The Borders, Midland and Western regional authorities, were established to qualify for objective 1 treatment under the EU structural funds programme commencing at the start of the last decade.  The Border, Midland, and Western regional authority is based in Ballaghaderreen.  The Southern and Eastern assembly is based in Waterford.  Its members consist of members of the underlying authority.

The regional assemblies coordinate the provision of public services in the region concerned.  They promote cooperation between local authorities, regional authorities and other public authorities.

The principal functions of the regional assemblies  are in relation to the national plans for the purpose of implementation of EU programmes.Regional authorities may establish committees and joint subcommittees.


Vocational education committees managed the second and third level vocational education colleges.  A  vocational education committee was a separate legal body.  Its members consist of councillors, staff and parent representatives of certain other bodies.  A VEC has its own executive.The Department of Education regulated the governing procedures of VEC.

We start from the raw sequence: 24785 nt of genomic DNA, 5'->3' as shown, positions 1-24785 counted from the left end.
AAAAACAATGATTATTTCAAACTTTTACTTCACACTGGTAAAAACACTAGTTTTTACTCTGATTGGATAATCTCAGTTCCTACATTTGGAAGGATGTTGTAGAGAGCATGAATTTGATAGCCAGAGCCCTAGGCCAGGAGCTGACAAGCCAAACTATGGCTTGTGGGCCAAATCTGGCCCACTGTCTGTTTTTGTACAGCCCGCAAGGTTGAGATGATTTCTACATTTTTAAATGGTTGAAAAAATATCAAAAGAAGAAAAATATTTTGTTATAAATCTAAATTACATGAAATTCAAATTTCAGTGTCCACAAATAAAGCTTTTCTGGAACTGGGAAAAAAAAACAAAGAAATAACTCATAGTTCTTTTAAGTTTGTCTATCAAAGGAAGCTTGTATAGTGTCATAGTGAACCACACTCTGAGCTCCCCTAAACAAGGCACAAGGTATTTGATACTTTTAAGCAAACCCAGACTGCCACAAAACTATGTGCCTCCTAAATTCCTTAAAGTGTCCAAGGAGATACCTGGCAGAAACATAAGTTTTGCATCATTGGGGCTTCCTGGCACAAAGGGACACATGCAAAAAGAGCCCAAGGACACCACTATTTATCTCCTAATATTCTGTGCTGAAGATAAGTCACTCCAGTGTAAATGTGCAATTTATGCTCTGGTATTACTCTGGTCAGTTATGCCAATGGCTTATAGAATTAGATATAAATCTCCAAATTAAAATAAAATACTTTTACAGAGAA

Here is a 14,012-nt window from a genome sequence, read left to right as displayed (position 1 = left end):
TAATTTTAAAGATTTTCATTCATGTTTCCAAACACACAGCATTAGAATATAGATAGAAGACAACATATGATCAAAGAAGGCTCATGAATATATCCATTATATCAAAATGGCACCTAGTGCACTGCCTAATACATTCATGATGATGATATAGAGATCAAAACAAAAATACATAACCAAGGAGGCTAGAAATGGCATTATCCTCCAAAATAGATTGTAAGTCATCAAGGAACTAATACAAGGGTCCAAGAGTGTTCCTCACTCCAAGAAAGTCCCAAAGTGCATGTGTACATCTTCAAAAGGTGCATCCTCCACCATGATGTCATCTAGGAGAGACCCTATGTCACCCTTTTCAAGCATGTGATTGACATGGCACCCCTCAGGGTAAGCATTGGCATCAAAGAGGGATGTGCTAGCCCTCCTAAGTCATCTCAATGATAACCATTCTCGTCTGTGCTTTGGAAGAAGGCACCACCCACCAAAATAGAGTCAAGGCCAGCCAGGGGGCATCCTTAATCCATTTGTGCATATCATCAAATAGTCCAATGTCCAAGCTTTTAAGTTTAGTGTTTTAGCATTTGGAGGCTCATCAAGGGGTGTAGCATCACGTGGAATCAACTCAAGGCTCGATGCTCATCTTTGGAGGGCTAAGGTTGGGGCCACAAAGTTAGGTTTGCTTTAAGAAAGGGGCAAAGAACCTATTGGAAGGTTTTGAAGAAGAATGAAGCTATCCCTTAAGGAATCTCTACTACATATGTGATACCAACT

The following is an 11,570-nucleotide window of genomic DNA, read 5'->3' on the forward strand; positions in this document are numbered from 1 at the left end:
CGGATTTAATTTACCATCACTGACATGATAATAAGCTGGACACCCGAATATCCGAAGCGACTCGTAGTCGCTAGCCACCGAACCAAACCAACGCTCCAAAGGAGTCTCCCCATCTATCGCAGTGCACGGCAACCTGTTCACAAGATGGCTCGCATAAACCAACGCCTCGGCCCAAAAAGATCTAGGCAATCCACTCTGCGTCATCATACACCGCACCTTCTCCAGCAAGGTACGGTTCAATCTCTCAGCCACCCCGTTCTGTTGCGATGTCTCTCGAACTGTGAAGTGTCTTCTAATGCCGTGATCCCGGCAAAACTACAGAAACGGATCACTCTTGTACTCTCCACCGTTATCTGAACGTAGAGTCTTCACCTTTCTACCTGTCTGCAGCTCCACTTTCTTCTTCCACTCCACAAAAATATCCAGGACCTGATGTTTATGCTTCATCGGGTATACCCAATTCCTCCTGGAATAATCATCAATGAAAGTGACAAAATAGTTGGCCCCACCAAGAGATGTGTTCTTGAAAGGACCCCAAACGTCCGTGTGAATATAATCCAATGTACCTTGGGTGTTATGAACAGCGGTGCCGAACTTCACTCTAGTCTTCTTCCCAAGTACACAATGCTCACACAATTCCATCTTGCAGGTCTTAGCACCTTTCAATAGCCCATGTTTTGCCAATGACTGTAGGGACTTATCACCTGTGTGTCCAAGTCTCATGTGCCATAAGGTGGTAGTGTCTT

The VECs provide a system of education for their areas.  They established second-level schools, institutes of technology, community colleges, vocational training opportunity schemes, adult education centres, post leaving cert programs. Their functions have been transferred to the Education and Training Boards

Formerly local authorities establish committees of agriculture.  They were abolished and their functions ultimately transferred to Teagasc.

Formerly local authorities established school attendance committees.  These functions were transferred to the National Educational and Welfare Board.

The local authorities formerly administered higher education grants in their area.  Schemes were drawn up regarding qualification including means testing, and residence.  This function has been transferred to a State authority.